What You Should Know
Hygrophorus erubescens is an inedible agaric fungus native to Scandinavia, Japan, Central Europe, Great Britain, and North America. This variable species of Hygrophorus is one of several that develop pink to reddish spots and discolorations on the gills. Although its cap color varies from nearly white to pink to fairly dark red, Hygrophorus erubescens can be identified by its fairly small size, nearly distant gills, preference for conifers, the fact that it lacks a partial veil when young, and its spores, which measure 8-10 µ long.
This mushroom fruits from August to October in coniferous forests, particularly spruce (Picea), on chalky soils. The mushrooms are found singly or sometimes in large troops. The range in North America is from the Rocky Mountains to the West Coast and Tennessee north to the Great Lakes region and southern parts of Canada.
Other names: Blotched Woodwax, Pink Waxcap.
Hygrophorus erubescens Mushroom Identification
Mycorrhizal with conifers; growing scattered or gregariously; late summer and fall, or overwinter in warmer climates; apparently widely distributed in North America, but much more common from the Rocky Mountains westward.
2-8 cm; convex when young, becoming broadly convex or flat; sticky when fresh, but often drying out quickly; bald, or finely hairy in places; the margin at first inrolled, but eventually unrolling; whitish to pink (especially over the center), often with streaks or spots of color.
Broadly attached to the stem or beginning to run down it; nearly distant; whitish to pale yellowish; developing reddish spots or becoming pinkish overall; short-gills frequent.
3-10 cm long; 0.5-1 cm thick; more or less equal, or tapering to base, or (when young) nearly club-shaped; whitish at first but often developing pinkish to reddish discolorations; sometimes bruising yellowish in places; bald or finely hairy; solid.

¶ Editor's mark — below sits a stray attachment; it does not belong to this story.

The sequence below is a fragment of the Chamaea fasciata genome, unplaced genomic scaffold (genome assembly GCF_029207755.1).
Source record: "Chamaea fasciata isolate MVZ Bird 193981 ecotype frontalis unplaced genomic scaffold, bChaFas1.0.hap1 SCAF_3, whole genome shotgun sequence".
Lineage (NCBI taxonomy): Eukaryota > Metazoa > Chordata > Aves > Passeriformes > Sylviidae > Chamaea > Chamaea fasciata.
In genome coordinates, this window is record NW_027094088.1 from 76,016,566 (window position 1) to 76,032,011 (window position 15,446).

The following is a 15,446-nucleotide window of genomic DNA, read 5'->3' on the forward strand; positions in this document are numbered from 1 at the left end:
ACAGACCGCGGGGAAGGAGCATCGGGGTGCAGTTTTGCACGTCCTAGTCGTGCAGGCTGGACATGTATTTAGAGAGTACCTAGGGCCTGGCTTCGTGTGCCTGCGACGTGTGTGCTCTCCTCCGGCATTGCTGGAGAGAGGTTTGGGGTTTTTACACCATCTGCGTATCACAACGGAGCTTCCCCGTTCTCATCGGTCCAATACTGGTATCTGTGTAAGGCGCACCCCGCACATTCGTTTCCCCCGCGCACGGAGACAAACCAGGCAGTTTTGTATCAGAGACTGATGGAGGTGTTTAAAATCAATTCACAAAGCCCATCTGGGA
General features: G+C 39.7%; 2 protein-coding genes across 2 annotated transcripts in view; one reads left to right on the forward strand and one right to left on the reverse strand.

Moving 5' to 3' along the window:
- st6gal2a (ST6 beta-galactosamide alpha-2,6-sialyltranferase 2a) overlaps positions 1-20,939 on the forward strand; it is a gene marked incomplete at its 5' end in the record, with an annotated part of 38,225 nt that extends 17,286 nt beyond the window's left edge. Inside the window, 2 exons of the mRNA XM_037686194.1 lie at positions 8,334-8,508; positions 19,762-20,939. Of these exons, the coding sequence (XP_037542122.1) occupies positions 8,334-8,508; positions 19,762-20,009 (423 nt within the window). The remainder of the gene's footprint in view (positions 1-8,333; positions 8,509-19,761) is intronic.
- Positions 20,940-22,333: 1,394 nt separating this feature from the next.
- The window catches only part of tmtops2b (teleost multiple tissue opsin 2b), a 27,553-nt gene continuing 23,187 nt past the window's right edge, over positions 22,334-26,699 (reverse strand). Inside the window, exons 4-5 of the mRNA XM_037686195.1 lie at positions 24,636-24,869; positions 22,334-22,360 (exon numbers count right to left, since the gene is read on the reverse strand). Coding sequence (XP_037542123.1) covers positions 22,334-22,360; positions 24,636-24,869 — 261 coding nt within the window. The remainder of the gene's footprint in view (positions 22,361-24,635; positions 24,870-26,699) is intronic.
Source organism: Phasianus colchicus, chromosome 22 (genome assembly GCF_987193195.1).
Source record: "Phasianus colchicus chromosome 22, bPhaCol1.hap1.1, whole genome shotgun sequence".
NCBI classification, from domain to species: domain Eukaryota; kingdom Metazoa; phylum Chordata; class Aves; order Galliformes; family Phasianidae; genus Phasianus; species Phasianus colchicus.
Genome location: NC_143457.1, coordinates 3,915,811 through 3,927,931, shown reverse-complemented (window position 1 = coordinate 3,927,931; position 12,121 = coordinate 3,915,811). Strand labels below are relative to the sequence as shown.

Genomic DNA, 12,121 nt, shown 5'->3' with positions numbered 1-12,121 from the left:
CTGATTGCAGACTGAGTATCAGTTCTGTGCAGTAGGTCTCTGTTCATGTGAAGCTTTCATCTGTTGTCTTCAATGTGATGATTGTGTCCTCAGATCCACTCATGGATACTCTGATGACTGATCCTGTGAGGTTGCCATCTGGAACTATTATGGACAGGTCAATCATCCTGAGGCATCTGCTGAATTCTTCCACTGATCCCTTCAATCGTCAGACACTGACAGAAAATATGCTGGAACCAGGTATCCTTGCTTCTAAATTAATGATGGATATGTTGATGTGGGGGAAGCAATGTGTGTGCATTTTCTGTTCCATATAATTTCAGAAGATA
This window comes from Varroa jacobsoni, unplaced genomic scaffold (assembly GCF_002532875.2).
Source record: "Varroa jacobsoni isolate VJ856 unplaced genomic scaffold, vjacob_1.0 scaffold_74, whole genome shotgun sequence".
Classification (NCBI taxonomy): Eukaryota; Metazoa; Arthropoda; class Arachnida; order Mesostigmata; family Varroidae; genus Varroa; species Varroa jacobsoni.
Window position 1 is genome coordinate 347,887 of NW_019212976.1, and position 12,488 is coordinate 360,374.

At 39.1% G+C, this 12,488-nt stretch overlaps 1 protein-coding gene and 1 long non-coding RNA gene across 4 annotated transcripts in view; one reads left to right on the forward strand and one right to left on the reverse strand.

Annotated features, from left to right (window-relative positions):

White; firm; unchanging when sliced, or changing slowly yellowish.
Spores 8-10 x 5-6.5 µ; smooth; ellipsoid, often with one side somewhat flattened near the apiculus; smooth; hyaline in KOH; inamyloid. Hymenial cystidia absent. Basidia 4-sterigmate; to about 50 µ long. Lamellar trama divergent. Pileipellis an ixotrichoderm.
The similar-looking Hygrophorus russula can be distinguished by its more crowded gills and preference for hardwood forests, and H. purpurascens has a partial veil.
Hygrophorus erubescens Taxonomy
Swedish mycologist Elias Magnus Fries described it as Agaricus erubescens in his 1821 work Systema Mycologicum. The species name is derived from the Latin erubescens, meaning "reddening" or "blushing". It became Hygrophorus erubescens with the raising of Hygrophorus to genus rank. Common names include blotched wood wax and pink waxcap.
The species is classified in the subsection Pudorini of genus Hygrophorus, along with the closely related species H. pudorinus and H. purpurascens.
Photo 1 - Author: Ron Pastorino (Ronpast) (Creative Commons Attribution-Share Alike 3.0 Unported)
Photo 2 - Author: the real Kam75 (Creative Commons Attribution-Share Alike 2.0 Generic)
Photo 3 - Author: gailhampshire (Creative Commons Attribution 2.0 Generic)